On Tuesday, the price of electricity on the Nordpool power market will rise to a daily price of 97 kronor per kilowatt-hour in all price zones. The hourly price peaks at 1.69 kronor per kilowatt-hour during the so-called peak hour between 18:00 and 19:00.
In the two electricity price zones in southern Sweden - SE3 and SE4 - prices were even higher on October 27. But in the SE1 and SE2 areas - roughly north of the Dalälven River - the price is now at its highest level since the end of June.
Not enough wind
Ice problems for hydropower, too little wind on the continent, and an increasing need for heating as temperatures drop are behind the upward pressure on electricity prices, according to Christian Holtz, electricity market analyst at consulting firm Merlin & Metis.
– Tomorrow there will be slightly less wind than today, and consumption will be slightly higher. Then, thirdly, there are higher electricity prices on the continent. This means that in the hours when we are connected to the continent, there will also be higher electricity prices in Sweden, says Holtz.
There have been reports of ice problems at the Stornorrfors hydropower plant. This is a seasonal factor that occurs when temperatures drop and the water in the reservoirs freezes.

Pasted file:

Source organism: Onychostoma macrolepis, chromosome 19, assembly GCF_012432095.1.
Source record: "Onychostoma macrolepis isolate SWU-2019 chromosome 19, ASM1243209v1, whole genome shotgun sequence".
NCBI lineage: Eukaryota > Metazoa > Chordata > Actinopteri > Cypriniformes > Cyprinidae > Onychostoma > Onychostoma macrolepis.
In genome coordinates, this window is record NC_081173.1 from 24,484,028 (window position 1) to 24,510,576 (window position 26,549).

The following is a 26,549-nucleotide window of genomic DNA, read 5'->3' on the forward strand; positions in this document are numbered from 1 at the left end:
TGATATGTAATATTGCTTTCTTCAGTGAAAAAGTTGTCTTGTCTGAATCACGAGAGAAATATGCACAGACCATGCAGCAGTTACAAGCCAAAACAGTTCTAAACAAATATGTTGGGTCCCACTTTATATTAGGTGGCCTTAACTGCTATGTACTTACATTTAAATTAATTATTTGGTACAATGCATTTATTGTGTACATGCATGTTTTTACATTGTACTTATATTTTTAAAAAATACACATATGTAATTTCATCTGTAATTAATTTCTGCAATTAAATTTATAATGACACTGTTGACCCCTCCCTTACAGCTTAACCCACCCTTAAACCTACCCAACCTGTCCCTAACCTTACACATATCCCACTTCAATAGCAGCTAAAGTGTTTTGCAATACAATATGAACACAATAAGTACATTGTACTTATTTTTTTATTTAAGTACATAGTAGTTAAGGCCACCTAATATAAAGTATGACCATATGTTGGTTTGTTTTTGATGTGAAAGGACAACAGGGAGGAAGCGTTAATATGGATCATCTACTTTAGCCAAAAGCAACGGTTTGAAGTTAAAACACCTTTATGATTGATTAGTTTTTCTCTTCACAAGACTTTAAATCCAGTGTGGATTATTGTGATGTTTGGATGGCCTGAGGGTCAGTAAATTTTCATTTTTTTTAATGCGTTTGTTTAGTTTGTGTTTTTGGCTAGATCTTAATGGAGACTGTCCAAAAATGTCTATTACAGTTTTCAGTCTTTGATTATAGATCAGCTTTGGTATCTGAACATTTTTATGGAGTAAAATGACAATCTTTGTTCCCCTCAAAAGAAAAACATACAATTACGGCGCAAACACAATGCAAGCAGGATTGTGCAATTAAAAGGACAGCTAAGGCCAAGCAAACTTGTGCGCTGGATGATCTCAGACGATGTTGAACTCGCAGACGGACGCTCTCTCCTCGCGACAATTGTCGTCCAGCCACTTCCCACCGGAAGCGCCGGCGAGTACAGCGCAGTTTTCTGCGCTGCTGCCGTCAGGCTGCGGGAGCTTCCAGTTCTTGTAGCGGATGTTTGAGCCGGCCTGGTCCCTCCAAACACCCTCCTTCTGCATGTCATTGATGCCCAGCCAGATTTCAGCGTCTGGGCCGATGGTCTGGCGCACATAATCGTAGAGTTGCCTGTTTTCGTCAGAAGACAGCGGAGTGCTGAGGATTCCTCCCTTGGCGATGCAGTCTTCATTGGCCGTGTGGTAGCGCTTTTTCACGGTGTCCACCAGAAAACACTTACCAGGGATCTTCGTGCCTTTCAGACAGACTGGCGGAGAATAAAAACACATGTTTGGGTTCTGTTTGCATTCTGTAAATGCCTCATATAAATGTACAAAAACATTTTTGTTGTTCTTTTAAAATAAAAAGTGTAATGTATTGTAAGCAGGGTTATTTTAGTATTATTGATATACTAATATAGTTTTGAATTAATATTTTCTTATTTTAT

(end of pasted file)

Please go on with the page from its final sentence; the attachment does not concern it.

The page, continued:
– It has some impact, says Holtz.
Hydropower plants often temporarily shut down production before winter to allow for controlled ice formation.
– So that big chunks of ice don't get into the turbines and slow down production, Holtz explains.
The situation for this winter looks better than last year. But Holtz says it is not out of the question that power prices will continue to rise, and we could see another winter of unusually high prices.
– There is more geopolitical uncertainty than usual at the moment. But at the same time, the situation for this winter is much better than last winter. First of all, we have more gas in the storage facilities on the continent. So for the hours that we are dependent on imports, there are better conditions this winter to import electricity at reasonable prices," he says.
In addition, the water reservoirs in the Nordic hydropower system are better filled this year than last year, according to Holtz.
Also, the problems with nuclear power in Sweden, Finland, and France that characterized the beginning of last winter do not seem to be a problem this year.
– Conditions look good, he says.
But he says it would be wrong to dismiss the danger.
– Last winter we were saved by a mild and slushy winter. If instead we have a cold and dry winter with little wind - well, then there is a lot of upside potential for prices this winter as well.